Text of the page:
"I'm trying to end slavery. Why are you focusing on this logistical trivia?" I noticed Dragoneyes was transforming. Making himself more formidable. His eyes were glowing an eerie orange. On his left hand were rings of fire, water, and stone. In his right was a staff. Not an oaken staff of a student of the Green Tower, but a staff of what looked to be glowing hot iron. I understood that he could hold it without burning his hand. He knew the metal's True Name, and it couldn't hurt him. I was more curious about what would happen if someone else brushed against it. Finally, I noticed that Dragoneyes was wearing not two, not three, but four swords around his belt. Presumably in case he needed to duel four people at once after growing two more hands.
Dragoneyes concentrated as we approached the mines. As the stench of salt grew in the air, bags materialized in his hands. I began to hear the clinking of what I assumed was gold coins.
Dragoneyes reached the entrance to the mine. Two guards stood in front of it. Presumably to stop any laborers who attempted an escape.
They could tell that Dragoneyes was not the sort of person you wanted entering your mine. But they could also tell that Dragoneyes was not the sort of person you wanted to block from entering your mine. They weren't sure whether it would be worse to try to stop this clearly magical man or not. Fortunately he stopped on his own. He stood there, with maybe seven or eight people looking on. "I'm here to buy slaves," he shouted, as the gold erupted from his sacks. "I will pay whatever price is necessary."
It took a surprisingly small amount of time for the mine's owners to assemble. There were three of them. Alic. He came from an old Irinian family. His principal interest was the acquisition of money at the expense of human dignity. Loiran. An Etoran. His principal interest was the acquisition of money at the expense of human dignity. And Ror. He hailed from the Commonwealth. His principal interests were the acquisition of money at the expense of human dignity and drinking.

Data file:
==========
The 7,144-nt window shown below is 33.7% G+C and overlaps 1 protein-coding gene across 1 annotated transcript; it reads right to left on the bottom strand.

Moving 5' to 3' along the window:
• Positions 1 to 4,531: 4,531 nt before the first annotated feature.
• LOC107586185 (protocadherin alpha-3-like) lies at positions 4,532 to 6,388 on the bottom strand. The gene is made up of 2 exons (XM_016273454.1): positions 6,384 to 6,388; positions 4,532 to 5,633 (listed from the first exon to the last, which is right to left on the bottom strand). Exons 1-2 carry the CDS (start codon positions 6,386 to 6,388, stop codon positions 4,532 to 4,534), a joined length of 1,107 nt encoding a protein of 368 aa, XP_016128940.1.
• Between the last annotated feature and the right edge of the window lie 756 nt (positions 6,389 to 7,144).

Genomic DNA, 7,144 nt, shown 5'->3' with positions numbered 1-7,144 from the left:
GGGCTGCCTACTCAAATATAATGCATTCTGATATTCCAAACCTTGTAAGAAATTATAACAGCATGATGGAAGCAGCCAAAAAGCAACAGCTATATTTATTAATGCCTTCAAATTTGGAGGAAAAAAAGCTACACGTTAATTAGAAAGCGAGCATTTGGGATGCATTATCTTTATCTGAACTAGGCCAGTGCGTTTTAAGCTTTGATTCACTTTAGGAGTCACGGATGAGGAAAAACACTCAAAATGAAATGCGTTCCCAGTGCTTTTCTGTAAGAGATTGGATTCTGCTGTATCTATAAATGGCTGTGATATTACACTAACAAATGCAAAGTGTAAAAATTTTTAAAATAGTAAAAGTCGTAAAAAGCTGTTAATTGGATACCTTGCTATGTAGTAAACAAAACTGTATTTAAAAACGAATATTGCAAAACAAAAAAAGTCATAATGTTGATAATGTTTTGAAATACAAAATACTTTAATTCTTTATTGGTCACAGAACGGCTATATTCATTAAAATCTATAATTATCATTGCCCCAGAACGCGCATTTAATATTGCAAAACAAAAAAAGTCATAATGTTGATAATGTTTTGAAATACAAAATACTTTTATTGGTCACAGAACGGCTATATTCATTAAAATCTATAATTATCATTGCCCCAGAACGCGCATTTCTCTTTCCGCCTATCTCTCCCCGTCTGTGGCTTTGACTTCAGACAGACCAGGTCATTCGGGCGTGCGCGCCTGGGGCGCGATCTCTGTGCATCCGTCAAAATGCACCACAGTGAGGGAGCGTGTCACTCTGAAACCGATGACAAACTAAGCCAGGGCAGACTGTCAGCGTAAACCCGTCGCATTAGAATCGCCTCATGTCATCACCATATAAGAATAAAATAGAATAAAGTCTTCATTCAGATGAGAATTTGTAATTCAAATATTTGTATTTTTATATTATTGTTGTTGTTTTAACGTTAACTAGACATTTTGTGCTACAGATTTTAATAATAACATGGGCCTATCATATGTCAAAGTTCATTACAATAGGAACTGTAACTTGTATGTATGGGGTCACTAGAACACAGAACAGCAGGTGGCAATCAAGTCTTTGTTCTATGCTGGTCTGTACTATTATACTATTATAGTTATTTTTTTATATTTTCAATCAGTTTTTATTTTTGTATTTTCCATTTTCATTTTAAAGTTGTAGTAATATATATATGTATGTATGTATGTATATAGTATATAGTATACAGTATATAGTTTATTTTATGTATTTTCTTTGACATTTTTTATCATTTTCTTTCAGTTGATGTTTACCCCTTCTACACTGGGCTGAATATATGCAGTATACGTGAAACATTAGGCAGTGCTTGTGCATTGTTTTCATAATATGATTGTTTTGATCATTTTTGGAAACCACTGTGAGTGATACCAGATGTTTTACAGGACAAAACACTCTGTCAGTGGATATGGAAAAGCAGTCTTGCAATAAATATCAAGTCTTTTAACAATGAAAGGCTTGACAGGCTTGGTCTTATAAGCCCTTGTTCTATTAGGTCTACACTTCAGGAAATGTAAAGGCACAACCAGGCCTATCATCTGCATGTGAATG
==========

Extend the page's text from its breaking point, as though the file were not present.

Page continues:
Alic began the conversation. "I understand you want to buy some labor." He knew to fear this strange sorcerer. But he was not above making a deal with a demon if the demon paid upfront.
"I want to buy all the labor you have. For this, I can offer you seven thousand gold pieces."
The three misers took a moment to consider. Before they could make their decision, Cassinder ran up to the negotiating mage. Their conversation didn't make any sense to me at the time, but later I got them to explain it to me. It referenced things that only they could see.
"They will sell for more," the said. She meant that the three owners would sell their slaves for more than Dragoneyes offered.
"But they will also buy." She meant that they would simply use the money to buy more forced labor for their living hell. In fact, slavers would come to town in about a week. And as soon of news of the demand began to spread, even more would arise. The owners of the mine would simply start again.
Dragoneyes looked at them. "Even if I threaten." He could threaten kill the three of them. To grind their bones and boil their blood. He could strike fear into their hearts. He could force them to agree never to trade in human flesh again. But eventually, he would have to leave, and they would revert to their old ways. There was a greed in their hearts that could not be denied.
"Even if you kill." She meant that even if Dragoneyes killed the three of them, the mine would pass into new hands, and those knew hands would be just as cruel as the old ones.
"So what to do?"
"What to do?"